My recommendation for that question is probably Java, Python, or JS. Since you're starting from the language Scratch, you might naturally go a game-building route to start, using PyGame in Python, Greenfoot in Java, or GDevelop in JS (Note: I have no experience with GDevelop, I just found it with a Google search).

Good luck with your course! Hopefully it will be a very satisfying and enriching experience, both for you and for your students.

• No. Java, Python, or JS - the worst choice for all of the educational purposes. JS is a: 1) leaking scope 2) arrays are objects 3) the weakest typing I've ever seen 4) huge amount of the special-case behaviors. You cannot escape OOP in both Python and JS, the most part of the API in stdlib has an object-oriented interface. Specifically for python: kids need arrays and strings out of the box, not heterogeneous lists and dictionaries. Python has a complicated debugging. Lots of cases like: >>> l = [[]] * 5 >>> l[0].append(42) >>> l [[42], [42], [42], [42], [42]]. And so on and so forth. – paus Jul 2 at 6:21
• @paus JS scope-leaks and lua doesn't? (That incidentally is why I said lua is worse than python in above comment) For the rest I broadly agree; just that what you call OO I would call "reference semantics". But if you prefer old fashioned arrays plus modern graphics you need to ask how consistent your wish is. Haskell will save you from reference semantics/OO and give you modern goodies but it's not (currently packaged for) children! – Rusi Jul 2 at 12:55
• @Rusi well, python has OO but we have to start from ground up, object oriented approach was created for people who already faced the code complexity and want to decompose/beat it. Kids have no complexity at the beginning. They see "for x in range". What is range? It's iterator. What is iterator? It's pattern. (pain) Also, it's implemented in a strange way: multiple inheritance, no information hiding. Paradigm, first time met in such implementation, may cause serious damage to students, making it hard to retrain them in a right way. If we want OO, maybe it's better to start with Squeak/Pharo? – paus Jul 2 at 14:00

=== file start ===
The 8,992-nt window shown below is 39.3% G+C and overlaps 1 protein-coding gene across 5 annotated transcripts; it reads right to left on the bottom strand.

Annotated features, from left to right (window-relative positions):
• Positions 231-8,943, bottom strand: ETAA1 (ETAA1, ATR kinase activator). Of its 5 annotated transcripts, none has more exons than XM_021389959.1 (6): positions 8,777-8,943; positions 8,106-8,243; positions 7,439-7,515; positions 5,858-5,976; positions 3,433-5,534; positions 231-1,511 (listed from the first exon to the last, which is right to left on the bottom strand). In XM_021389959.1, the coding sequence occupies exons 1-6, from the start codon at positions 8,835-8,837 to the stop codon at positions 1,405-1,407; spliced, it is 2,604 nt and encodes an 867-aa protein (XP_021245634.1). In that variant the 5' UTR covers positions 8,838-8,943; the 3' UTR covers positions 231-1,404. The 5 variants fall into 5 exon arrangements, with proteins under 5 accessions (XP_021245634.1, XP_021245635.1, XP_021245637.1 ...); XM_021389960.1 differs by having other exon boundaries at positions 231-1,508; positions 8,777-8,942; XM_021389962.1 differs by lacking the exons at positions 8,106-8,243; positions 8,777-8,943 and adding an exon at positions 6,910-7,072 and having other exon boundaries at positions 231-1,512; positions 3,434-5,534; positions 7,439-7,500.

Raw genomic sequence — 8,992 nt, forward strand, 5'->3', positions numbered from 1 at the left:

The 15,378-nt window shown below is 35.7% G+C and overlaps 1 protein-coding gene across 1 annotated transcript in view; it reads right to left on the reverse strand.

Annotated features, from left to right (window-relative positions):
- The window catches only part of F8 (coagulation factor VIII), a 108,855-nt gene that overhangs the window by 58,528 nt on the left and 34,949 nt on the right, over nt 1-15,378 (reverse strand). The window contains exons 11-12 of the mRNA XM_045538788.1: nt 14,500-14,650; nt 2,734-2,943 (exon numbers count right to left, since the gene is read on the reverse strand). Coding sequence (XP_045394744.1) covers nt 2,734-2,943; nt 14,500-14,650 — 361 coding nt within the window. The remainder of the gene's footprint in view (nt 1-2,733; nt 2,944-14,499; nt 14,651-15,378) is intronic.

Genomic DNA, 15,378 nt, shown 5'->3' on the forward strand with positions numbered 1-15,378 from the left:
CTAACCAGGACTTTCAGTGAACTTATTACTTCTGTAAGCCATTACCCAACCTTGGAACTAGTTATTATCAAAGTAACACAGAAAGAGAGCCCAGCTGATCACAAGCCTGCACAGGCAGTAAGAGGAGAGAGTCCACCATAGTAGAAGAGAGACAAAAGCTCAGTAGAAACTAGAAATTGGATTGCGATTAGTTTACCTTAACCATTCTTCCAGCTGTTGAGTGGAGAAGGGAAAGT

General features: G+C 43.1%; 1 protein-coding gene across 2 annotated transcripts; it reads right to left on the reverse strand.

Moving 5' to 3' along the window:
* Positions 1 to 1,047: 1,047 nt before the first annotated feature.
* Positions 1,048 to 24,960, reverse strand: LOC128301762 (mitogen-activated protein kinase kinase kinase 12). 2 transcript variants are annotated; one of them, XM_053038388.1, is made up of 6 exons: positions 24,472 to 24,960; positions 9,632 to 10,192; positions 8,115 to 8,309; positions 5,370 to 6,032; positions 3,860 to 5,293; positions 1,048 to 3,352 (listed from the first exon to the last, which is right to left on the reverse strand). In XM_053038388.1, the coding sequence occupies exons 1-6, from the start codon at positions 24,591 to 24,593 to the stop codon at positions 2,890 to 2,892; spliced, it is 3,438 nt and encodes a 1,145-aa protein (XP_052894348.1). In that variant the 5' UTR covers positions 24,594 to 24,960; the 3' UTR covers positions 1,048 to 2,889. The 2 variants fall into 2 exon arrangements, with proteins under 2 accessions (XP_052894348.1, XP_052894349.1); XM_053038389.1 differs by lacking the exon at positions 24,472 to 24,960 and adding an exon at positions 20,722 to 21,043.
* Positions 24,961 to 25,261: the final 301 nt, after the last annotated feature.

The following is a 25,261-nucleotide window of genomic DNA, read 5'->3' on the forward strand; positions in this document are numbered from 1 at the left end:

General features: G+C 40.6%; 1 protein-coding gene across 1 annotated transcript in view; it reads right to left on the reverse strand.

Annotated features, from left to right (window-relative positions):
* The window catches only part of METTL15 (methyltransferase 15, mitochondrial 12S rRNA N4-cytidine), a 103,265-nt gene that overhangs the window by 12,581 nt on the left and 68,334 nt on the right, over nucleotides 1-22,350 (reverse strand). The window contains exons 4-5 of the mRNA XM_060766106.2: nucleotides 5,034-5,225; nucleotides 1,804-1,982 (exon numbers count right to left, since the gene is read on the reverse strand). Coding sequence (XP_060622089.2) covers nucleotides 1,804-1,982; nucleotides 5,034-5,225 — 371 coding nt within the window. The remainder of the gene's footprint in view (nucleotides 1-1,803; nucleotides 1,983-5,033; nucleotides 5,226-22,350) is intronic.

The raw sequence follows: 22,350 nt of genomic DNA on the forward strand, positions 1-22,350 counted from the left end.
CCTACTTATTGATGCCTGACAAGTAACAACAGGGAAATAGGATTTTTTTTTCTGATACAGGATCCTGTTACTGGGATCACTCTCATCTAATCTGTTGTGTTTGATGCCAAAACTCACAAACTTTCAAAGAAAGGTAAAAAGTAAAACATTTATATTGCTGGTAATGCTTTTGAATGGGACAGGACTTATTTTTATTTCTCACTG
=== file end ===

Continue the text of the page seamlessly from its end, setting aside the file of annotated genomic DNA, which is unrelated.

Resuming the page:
• @paus I dislike oop. Period. Children. Adults. Big programs. small programs. Etc. So you're not going to get any disagreement from me in that regard! As for range, range(5) is just [0,1,2 3,4]. Python2 is kinder to beginners than python3. I've been teaching python for nearly 20 years; python3 has been around for nearing 10 but I always start with 2 not 3. Many reasons like this one... – Rusi Jul 2 at 15:32
• @Rusi but even in 2nd version of python, there is no code consistency in the language itself: l.append(x) BUT at the same moment map(f, l) and so on. Lots of special-cases like magic methods, casting to boolean here and there, mutable values by default for arguments... I can continue endlessly. Python is an industrial language, created by an artisan from programming and long ago, carrying with itself a bunch of legacies, not the most pleasant sometimes. – paus Jul 3 at 9:15